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PALM LATITUDES

MELTING POT : Native Tongue

June 27, 1993|Meredith Vezina

Outdoors it is quiet--the way a suburban neighborhood can be only when the kids are in school. In a modest, wood-framed Escondido home, a woman is speaking what sounds like a foreign language, one full of clicks and softly tongued words. But it is native to the area--Native American.

The woman is Villiana C. Hyde, 90, and the language is Luiseno, spoken by no more than 30 of the 3,000 remaining Luiseno people. Listening intently is Mark Macarro, manager of library and museum services of the Rincon Indian Reservation, one of six Luiseno reservations in a wedge-shaped area that stretches some 20 miles north of nearby Valley Center. He takes notes on what she says, sometimes recording it. Whenever he hears an unfamiliar word, he asks her to repeat it. In turn, she encourages him to repeat the word aloud--over and over--until he gets the pronunciation just right.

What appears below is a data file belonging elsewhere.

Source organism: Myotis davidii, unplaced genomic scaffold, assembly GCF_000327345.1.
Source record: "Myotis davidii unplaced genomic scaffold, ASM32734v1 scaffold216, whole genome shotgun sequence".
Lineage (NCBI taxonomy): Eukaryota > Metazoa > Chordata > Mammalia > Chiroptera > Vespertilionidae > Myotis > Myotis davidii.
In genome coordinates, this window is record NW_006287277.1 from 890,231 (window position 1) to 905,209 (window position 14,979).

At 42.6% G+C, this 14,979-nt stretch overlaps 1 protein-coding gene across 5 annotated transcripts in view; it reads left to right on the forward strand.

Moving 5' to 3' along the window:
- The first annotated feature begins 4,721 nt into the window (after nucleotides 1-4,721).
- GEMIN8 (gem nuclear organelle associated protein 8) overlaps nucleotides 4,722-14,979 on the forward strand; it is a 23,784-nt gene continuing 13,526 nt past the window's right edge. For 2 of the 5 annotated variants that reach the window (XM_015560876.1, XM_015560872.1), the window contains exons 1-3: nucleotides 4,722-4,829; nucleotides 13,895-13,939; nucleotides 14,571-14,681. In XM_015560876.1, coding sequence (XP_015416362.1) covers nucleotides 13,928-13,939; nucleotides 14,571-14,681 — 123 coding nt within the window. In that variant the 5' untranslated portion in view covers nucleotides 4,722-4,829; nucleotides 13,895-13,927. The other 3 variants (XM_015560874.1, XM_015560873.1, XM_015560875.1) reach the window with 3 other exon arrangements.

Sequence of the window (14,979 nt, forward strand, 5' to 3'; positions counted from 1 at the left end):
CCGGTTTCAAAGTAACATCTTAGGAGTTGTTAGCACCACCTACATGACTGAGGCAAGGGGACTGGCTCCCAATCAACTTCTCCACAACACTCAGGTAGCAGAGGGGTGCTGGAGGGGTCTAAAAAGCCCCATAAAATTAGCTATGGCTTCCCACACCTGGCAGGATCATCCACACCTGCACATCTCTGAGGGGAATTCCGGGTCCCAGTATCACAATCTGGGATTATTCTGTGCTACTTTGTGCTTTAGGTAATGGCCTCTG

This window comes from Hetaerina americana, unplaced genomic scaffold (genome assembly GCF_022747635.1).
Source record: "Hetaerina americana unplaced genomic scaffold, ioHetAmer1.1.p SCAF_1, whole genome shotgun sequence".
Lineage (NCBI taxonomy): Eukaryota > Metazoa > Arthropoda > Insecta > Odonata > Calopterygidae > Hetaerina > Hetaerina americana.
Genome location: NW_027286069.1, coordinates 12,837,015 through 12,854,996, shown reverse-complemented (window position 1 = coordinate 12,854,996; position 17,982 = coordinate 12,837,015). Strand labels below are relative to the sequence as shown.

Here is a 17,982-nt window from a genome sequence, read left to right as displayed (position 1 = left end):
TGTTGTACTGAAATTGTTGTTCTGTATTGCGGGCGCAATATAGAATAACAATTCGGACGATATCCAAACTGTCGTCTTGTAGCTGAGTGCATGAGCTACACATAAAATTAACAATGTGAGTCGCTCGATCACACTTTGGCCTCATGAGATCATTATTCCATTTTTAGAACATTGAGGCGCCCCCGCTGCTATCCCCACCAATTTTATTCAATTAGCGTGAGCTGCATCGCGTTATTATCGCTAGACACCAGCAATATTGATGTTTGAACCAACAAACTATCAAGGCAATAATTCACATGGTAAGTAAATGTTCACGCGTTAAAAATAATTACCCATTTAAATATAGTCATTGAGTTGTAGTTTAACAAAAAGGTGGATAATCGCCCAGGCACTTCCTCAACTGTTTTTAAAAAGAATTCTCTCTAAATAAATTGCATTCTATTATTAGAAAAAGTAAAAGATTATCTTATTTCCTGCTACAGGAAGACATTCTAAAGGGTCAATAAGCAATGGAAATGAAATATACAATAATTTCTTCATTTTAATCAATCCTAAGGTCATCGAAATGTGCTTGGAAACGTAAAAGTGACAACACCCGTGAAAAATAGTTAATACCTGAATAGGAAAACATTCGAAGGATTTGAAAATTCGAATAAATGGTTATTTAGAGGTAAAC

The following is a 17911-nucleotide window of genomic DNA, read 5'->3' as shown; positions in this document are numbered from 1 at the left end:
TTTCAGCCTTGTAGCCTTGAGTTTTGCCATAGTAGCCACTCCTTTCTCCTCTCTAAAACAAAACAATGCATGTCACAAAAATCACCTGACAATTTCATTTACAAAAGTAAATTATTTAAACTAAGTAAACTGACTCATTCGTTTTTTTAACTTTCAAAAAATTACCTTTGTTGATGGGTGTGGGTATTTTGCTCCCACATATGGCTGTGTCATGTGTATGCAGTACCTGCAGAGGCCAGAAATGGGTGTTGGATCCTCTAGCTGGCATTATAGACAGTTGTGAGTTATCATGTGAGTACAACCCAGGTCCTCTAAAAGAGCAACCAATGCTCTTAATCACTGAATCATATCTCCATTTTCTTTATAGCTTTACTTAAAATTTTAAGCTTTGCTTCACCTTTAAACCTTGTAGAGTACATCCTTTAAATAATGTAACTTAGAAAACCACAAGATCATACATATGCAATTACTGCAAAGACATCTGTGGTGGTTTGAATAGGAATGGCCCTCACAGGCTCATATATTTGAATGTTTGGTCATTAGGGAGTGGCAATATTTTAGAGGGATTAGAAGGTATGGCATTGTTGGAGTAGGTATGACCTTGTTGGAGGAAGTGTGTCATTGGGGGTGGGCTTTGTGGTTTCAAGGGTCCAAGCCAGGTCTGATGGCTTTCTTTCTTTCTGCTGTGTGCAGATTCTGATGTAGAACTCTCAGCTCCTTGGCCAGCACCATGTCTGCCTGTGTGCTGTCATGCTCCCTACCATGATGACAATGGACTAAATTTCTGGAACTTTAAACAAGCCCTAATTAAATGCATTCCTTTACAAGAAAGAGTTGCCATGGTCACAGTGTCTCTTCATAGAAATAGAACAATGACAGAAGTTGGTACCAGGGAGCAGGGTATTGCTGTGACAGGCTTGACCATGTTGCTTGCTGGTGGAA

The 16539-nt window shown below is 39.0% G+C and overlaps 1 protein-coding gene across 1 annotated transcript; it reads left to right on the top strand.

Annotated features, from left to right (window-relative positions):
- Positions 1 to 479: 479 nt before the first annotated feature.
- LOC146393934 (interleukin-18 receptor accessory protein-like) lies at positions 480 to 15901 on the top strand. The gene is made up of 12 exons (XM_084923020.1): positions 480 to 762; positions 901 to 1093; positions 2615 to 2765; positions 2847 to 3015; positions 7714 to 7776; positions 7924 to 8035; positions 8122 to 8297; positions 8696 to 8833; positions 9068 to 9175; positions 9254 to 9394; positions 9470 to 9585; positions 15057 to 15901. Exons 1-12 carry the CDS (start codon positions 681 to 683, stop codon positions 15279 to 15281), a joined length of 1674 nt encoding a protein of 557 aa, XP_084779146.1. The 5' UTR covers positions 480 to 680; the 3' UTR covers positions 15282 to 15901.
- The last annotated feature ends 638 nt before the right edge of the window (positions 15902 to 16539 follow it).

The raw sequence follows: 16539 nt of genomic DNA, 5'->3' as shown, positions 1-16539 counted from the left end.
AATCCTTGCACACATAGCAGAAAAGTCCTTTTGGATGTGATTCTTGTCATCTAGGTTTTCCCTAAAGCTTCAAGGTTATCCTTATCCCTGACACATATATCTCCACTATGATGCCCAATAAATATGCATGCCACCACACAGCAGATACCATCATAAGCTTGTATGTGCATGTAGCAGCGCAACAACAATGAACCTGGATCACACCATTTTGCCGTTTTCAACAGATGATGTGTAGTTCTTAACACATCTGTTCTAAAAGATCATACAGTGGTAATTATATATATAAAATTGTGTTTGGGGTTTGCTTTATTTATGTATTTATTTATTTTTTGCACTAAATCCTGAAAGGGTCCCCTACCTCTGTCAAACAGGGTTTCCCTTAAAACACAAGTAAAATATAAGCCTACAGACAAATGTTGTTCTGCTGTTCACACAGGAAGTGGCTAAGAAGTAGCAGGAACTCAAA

And that's no mean feat, even for Macarro, 29, who himself is Luiseno. The language has sounds that are difficult for English speakers to repeat. It has no "g" sound, for example, but rather an "ng" with a nasal inflection.

For Hyde, the process of reviving her language began in the 1960s, when she joined linguists at UC San Diego to develop a phonetic guide to Luiseno, which subsequently led to a book, "An Introduction to the Luiseno Language."

Hyde speaks Luiseno proudly, but she can still remember her early childhood at the Rincon Reservation School where, she says, "the teachers would hit you if you didn't talk English all the time."

Hyde is encouraged that Macarro is passing on the language to younger Indians and teaching them traditional Luiseno songs. "I can only hope that after I die," she says, "there will still be people like Mark to keep this language alive."

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